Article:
Categories: Classical mechanics, Physics.

**Lagrangian mechanics** is a formulation of classical mechanics, which is equivalent to Newton’s laws, but offers some advantages. Its mathematical backbone is the calculus of variations, and hence it is built on the **principle of least action**, which states that the path taken by a system will be a minimum of the **action** (i.e. energy cost) of that path.

For a moving object with position \(x(t)\) and velocity \(\dot{x}(t)\), we define the Lagrangian \(L\) as the difference between its kinetic and potential energies:

\[\begin{aligned} \boxed{ L(x, \dot{x}, t) \equiv T - V = \frac{1}{2} m \dot{x}^2 - V(x) } \end{aligned}\]

From variational calculus we then get the Euler-Lagrange equation, which in this case turns out to just be Newton’s second law:

\[\begin{aligned} \dv{t} \Big( \pdv{L}{\dot{x}} \Big) = \pdv{L}{x} \qquad \implies \qquad m \ddot{x} = - \pdv{V}{x} = F \end{aligned}\]

But compared to Newtonian mechanics, Lagrangian mechanics scales better for large systems. For example, to describe the dynamics of \(N\) objects \(x_1(t), ..., x_N(t)\), we only need a single \(L\) from which the equations of motion can easily be derived. Getting these equations directly from Newton’s laws could get messy.

At no point have we assumed Cartesian coordinates: the Euler-Lagrange equations keep their form for any independent coordinates \(q_1(t), ..., q_N(t)\):

\[\begin{aligned} \dv{t} \Big( \pdv{L}{\dot{q_n}} \Big) = \pdv{L}{q_n} \end{aligned}\]

We define the **canonical momentum conjugate** \(p_n(t)\) and the **generalized force conjugate** \(F_n(t)\) as follows, such that we can always get Newton’s second law:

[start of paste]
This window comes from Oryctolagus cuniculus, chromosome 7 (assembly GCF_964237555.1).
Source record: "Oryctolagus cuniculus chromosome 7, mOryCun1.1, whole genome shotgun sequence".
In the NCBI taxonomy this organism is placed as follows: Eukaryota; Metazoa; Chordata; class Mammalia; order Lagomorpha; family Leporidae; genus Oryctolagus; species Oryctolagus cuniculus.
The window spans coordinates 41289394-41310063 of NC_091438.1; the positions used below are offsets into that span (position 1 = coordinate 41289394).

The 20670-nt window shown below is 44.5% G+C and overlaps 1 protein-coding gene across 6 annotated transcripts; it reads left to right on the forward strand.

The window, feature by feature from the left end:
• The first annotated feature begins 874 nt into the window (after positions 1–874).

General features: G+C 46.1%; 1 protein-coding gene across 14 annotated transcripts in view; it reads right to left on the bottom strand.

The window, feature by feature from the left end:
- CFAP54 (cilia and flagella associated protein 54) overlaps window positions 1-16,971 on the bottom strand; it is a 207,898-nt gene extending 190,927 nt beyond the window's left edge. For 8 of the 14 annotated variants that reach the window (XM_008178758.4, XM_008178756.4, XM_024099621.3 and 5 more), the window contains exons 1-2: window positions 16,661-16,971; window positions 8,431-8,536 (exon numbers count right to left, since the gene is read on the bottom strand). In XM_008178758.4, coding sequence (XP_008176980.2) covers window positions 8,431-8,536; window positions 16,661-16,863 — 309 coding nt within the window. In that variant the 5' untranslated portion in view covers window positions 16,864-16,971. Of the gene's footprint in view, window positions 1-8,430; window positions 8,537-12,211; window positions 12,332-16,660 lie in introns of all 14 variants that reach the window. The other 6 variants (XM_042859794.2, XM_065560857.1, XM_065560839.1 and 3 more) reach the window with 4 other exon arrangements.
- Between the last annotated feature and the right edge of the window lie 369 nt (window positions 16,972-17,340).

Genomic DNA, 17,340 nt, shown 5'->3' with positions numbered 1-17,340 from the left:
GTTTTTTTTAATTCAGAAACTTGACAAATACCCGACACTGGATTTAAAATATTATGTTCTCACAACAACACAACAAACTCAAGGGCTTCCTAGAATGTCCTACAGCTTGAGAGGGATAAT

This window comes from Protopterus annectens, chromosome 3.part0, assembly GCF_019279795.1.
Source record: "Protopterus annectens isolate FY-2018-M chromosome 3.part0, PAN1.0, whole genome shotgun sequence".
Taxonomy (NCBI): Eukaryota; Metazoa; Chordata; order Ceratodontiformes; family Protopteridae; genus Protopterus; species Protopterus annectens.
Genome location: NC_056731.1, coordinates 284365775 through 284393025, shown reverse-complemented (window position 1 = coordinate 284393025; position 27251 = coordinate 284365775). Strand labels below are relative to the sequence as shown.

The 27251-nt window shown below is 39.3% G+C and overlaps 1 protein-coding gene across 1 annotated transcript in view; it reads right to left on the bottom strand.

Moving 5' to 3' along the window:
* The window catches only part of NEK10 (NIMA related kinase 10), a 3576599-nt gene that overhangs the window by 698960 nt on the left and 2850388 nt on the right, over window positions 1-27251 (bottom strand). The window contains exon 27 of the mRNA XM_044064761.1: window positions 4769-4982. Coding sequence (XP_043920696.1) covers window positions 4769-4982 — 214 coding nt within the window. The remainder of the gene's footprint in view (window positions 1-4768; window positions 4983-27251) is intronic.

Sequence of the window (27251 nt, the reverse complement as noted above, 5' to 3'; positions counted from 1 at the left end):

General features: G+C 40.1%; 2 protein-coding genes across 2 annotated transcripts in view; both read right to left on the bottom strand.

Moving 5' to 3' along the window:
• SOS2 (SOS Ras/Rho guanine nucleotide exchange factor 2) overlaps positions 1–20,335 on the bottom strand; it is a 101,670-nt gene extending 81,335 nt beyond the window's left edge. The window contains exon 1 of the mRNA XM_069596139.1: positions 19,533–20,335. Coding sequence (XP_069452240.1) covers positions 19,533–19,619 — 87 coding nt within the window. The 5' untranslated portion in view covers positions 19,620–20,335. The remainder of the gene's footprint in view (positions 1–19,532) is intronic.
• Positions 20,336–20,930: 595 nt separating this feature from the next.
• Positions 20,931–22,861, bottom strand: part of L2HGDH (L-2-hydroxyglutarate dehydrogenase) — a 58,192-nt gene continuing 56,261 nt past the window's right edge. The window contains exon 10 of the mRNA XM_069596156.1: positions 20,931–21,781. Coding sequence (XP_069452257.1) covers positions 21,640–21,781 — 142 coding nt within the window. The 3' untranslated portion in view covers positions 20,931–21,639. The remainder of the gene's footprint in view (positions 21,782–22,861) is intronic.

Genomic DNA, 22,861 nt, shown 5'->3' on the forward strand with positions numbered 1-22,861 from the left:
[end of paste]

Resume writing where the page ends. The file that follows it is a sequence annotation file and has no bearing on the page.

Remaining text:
\[\begin{aligned} \boxed{ p_n \equiv \pdv{L}{\dot{q}_n} \qquad F_n \equiv \pdv{L}{q_n} } \qquad \implies \qquad \dv{p_n}{t} = F_n \end{aligned}\]

But this is actually a bit misleading, since \(p_n\) need not be a momentum, nor \(F_n\) a force, although often they are. For example, \(p_n\) could be angular momentum, and \(F_n\) torque.

Another advantage of Lagrangian mechanics is that the conserved quantities can be extracted from \(L\) using Noether’s theorem. In the simplest case, if \(L\) does not depend on \(q_n\) (then known as a **cyclic coordinate**), then we know that the “momentum” \(p_n\) is a conserved quantity:

\[\begin{aligned} F_n = \pdv{L}{q_n} = 0 \qquad \implies \qquad \dv{p_n}{t} = 0 \end{aligned}\]

Now, as the number of particles \(N\) increases to infinity, variational calculus will give infinitely many coupled equations, which is obviously impractical.

Such a system can be regarded as continuous, so the \(N\) functions \(q_n\) can be replaced by a single density function \(u(x,t)\). This approach can also be used for continuous fields, in which case the complex conjugate \(u^*\) is often included. The Lagrangian \(L\) then becomes:

\[\begin{aligned} L(u, u^*, u_x, u_x^*, u_t, u_t^*, x, t) = \int_{-\infty}^\infty \mathcal{L}(u, u^*, u_x, u_x^*, u_t, u_t^*, x, t) \dd{x} \end{aligned}\]

Where \(\mathcal{L}\) is known as the **Lagrangian density**. By inserting this into the functional \(J\) used for the derivation of the Euler-Lagrange equations, we get:

\[\begin{aligned} J[u] = \int_{t_0}^{t_1} L \dd{t} = \int_{t_0}^{t_1} \int_{-\infty}^\infty \mathcal{L} \dd{x} \dd{t} \end{aligned}\]

This is simply 2D variational problem, so the Euler-Lagrange equations will be two PDEs:

\[\begin{aligned} 0 &= \pdv{\mathcal{L}}{u} - \pdv{x} \Big( \pdv{\mathcal{L}}{u_x} \Big) - \pdv{t} \Big( \pdv{\mathcal{L}}{u_t} \Big) \\ 0 &= \pdv{\mathcal{L}}{u^*} - \pdv{x} \Big( \pdv{\mathcal{L}}{u_x^*} \Big) - \pdv{t} \Big( \pdv{\mathcal{L}}{u_t^*} \Big) \end{aligned}\]

If \(\mathcal{L}\) is real, then these two Euler-Lagrange equations will in fact be identical.

Finally, note that for abstract fields, the Lagrangian density \(\mathcal{L}\) rarely has a physical interpretation, and is not unique. Instead, it must be reverse-engineered from a relevant equation.

- R. Shankar,
*Principles of quantum mechanics*, 2nd edition, Springer.

© Marcus R.A. Newman, a.k.a. "Prefetch".
Available under CC BY-SA 4.0.